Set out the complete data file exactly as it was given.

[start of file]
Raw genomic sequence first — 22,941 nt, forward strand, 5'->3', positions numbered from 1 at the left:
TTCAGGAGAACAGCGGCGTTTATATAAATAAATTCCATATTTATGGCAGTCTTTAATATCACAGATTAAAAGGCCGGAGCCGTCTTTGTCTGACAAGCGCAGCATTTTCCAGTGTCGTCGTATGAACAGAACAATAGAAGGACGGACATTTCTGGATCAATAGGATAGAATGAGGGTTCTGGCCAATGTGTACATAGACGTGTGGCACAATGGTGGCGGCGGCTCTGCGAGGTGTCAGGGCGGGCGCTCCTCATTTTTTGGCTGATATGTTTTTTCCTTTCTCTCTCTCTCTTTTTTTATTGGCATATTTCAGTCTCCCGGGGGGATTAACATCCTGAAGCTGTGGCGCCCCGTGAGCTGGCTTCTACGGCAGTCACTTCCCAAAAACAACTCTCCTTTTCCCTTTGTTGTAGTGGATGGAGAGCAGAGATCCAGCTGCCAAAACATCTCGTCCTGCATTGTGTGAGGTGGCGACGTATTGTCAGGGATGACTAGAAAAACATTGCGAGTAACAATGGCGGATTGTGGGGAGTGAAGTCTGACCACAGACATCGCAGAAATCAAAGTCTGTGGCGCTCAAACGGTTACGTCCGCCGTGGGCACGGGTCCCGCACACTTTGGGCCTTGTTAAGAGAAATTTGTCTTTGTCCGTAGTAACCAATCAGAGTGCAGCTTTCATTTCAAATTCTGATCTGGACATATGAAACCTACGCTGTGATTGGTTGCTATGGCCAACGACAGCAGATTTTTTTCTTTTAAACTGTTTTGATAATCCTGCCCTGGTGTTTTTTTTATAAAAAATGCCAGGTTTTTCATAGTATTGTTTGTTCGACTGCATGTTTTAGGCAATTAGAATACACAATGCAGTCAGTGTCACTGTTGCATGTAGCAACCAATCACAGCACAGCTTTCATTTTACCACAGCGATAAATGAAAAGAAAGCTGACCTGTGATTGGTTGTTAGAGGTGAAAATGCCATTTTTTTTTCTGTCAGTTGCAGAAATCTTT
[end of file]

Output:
Raw genomic sequence first — 22,941 nt, forward strand, 5'->3', positions numbered from 1 at the left:
TTCAGGAGAACAGCGGCGTTTATATAAATAAATTCCATATTTATGGCAGTCTTTAATATCACAGATTAAAAGGCCGGAGCCGTCTTTGTCTGACAAGCGCAGCATTTTCCAGTGTCGTCGTATGAACAGAACAATAGAAGGACGGACATTTCTGGATCAATAGGATAGAATGAGGGTTCTGGCCAATGTGTACATAGACGTGTGGCACAATGGTGGCGGCGGCTCTGCGAGGTGTCAGGGCGGGCGCTCCTCATTTTTTGGCTGATATGTTTTTTCCTTTCTCTCTCTCTCTTTTTTTATTGGCATATTTCAGTCTCCCGGGGGGATTAACATCCTGAAGCTGTGGCGCCCCGTGAGCTGGCTTCTACGGCAGTCACTTCCCAAAAACAACTCTCCTTTTCCCTTTGTTGTAGTGGATGGAGAGCAGAGATCCAGCTGCCAAAACATCTCGTCCTGCATTGTGTGAGGTGGCGACGTATTGTCAGGGATGACTAGAAAAACATTGCGAGTAACAATGGCGGATTGTGGGGAGTGAAGTCTGACCACAGACATCGCAGAAATCAAAGTCTGTGGCGCTCAAACGGTTACGTCCGCCGTGGGCACGGGTCCCGCACACTTTGGGCCTTGTTAAGAGAAATTTGTCTTTGTCCGTAGTAACCAATCAGAGTGCAGCTTTCATTTCAAATTCTGATCTGGACATATGAAACCTACGCTGTGATTGGTTGCTATGGCCAACGACAGCAGATTTTTTTCTTTTAAACTGTTTTGATAATCCTGCCCTGGTGTTTTTTTTATAAAAAATGCCAGGTTTTTCATAGTATTGTTTGTTCGACTGCATGTTTTAGGCAATTAGAATACACAATGCAGTCAGTGTCACTGTTGCATGTAGCAACCAATCACAGCACAGCTTTCATTTTACCACAGCGATAAATGAAAAGAAAGCTGACCTGTGATTGGTTGTTAGAGGTGAAAATGCCATTTTTTTTTCTGTCAGTTGCAGAAATCTTT